We must do more than pray!

From the Rector’s Desk…  
Today I would like to share an article written by Trevor Jennings of TCN. I found it informative, challenging and very helpful in our current context. It first appeared in the Herald column “Church and the Community.” 

The church is not a building – and we must do more than pray. 
Trevor Jennings – one of the founders of Transformation Christian Network 

Those of us who lived through the struggle years will remember the vital role the church as a whole played in supporting the oppressed and bringing about the changes that led to the first democratic election in 1994. 

However, to a lay person, it seems that the church leadership and clergy felt that their calling to bring about change in society was no longer relevant when the new government took over. 

Church priorities?
With a few notable exceptions, the church seemed to shift its focus internally. It was more important to grow congregation numbers and build the mega churches made so popular by the American televangelists who had become so popular locally. 

Pastors have become the drawcard, rather than the Word and the difference that the members of a congregation make in the lives of others. 

Morality and the interests of society outside of the church buildings and structure were left up to the politicians – and they have been more than happy to fill the vacuum. 

Who’s responsibility? 
The church, therefore, should accept some of the responsibility of the moral failure of those in government who have stolen billions from the poor and needy. 

Without the evil of corruption at all levels of government, much more progress would have been made in overcoming the triple challenge of inequality, poverty and unemployment.  

It must be added that the private sector is also part of the problem. Bribery and corruption do not happen in isolation – there must be two parties, at least.  

Some company owners and shareholders continue to exploit workers, and profits come before sustainability and the environment. 

And yet the church at large was silent – even though Proverbs 31:8-9 (NIV) tells us to “speak up for those who cannot speak for themselves, for the rights of all who are destitute. Speak up and judge fairly; defend the rights of the poor and needy.”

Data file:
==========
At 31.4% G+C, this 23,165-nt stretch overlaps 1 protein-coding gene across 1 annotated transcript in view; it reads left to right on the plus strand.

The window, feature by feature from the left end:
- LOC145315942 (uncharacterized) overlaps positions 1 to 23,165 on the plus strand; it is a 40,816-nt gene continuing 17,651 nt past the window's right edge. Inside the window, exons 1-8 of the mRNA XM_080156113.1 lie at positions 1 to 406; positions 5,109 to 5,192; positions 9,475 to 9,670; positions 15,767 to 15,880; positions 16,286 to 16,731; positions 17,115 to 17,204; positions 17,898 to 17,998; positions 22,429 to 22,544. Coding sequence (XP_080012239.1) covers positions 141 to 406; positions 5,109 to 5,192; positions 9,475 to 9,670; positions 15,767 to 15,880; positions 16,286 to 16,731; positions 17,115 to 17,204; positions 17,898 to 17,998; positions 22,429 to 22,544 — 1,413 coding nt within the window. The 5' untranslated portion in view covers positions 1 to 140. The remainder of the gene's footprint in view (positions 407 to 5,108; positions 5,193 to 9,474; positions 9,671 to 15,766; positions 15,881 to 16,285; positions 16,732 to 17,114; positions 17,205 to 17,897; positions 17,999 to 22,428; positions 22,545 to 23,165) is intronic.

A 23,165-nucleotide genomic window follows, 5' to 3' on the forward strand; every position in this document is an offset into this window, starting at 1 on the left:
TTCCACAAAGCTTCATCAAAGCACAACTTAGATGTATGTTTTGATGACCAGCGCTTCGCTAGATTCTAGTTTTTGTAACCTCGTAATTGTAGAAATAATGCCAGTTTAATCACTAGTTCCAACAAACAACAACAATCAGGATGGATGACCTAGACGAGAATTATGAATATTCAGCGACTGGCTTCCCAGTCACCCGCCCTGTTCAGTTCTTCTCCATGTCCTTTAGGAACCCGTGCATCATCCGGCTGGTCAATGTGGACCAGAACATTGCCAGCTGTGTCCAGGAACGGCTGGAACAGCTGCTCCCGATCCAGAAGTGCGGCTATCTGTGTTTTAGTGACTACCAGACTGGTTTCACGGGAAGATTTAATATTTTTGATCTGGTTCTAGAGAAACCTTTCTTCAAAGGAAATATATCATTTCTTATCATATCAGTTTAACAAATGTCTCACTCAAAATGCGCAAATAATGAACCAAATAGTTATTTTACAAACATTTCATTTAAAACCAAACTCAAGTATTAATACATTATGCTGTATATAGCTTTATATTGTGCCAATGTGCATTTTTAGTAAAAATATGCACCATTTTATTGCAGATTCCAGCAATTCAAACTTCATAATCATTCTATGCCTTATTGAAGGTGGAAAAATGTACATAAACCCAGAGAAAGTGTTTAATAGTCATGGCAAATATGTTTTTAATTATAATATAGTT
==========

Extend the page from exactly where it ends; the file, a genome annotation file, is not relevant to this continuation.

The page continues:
To be fair, there are signs that the church is once again being steered by its moral compass. The South African Council of Churches (SACC) has been playing a more active role in civil society for some time. 

Unfortunately, the need for the church to be more active in bringing about change has not been embraced at local level – again with some notable exceptions. 

For the most part churches remain divided by race and class. Yes, there are the occasional attempts to bring people together, but they fizzle out as people retreat back into the perceived safety of their own buildings. 

The SACC supports vaccinations 
An example is vaccinations. The SACC is unequivocal in its support of vaccinations – the website encourages visitors to “roll up your sleeves” and be vaccinated. 

How many pastors and/or bishops have come out publicly and encouraged their congregations to vaccinate?  

Sporting codes have said they will require all spectators to show proof that they are full vaccinated before they are allowed onto the stands. For many pastors the focus is on getting as many people as possible into the building in order to top up depleted bank balances rather than the safety and health of the worshipers. 

Church leaders have a responsibility to share the real science behind the vaccinations rather than blindly accepting the fake news that is so prevalent in some Christian circles. 

Little progress will be made on combating inequality, poverty and unemployment for as long as the economy is subjected to lockdowns and foreign tourists are too scared to visit the country. 

Action plans? 
This brings me to my next important point as a lay person. For me, prayer is not enough. 

When pastors and church leaders tell me they are going to pray about a problem, but do not have any action plans to deal with it, they lose my respect. 

James 2:14 puts it succinctly: “What good is it, my brothers and sisters, if someone claims to have faith but has no deeds?” 

Just think what will happen if the 80% of South Africans who profess to be Christians start living their faith.  

That 80% includes many who are blessed abundantly with resources, finances, and time. 

1 John 3:17-18 states: “if anyone has material possessions and sees a brother or sister in need but has no pity on them, how can the love of God be in that person? Dear children, let us not love with words or speech but with actions and in truth.” 

When showing our love with actions and truth it is important not to reinvent the wheel. There are numerous Christian organisations and churches which just need our support in order to expand their ministry. 

Within your own congregation there will be people who are quietly getting on with God’s work. Find out who they are. 

By all means pray for them – and then do something.  

Start small, but start today.  

Transformation Christian Network (TCN) has challenged believers to devote just one hour a month to making a difference.

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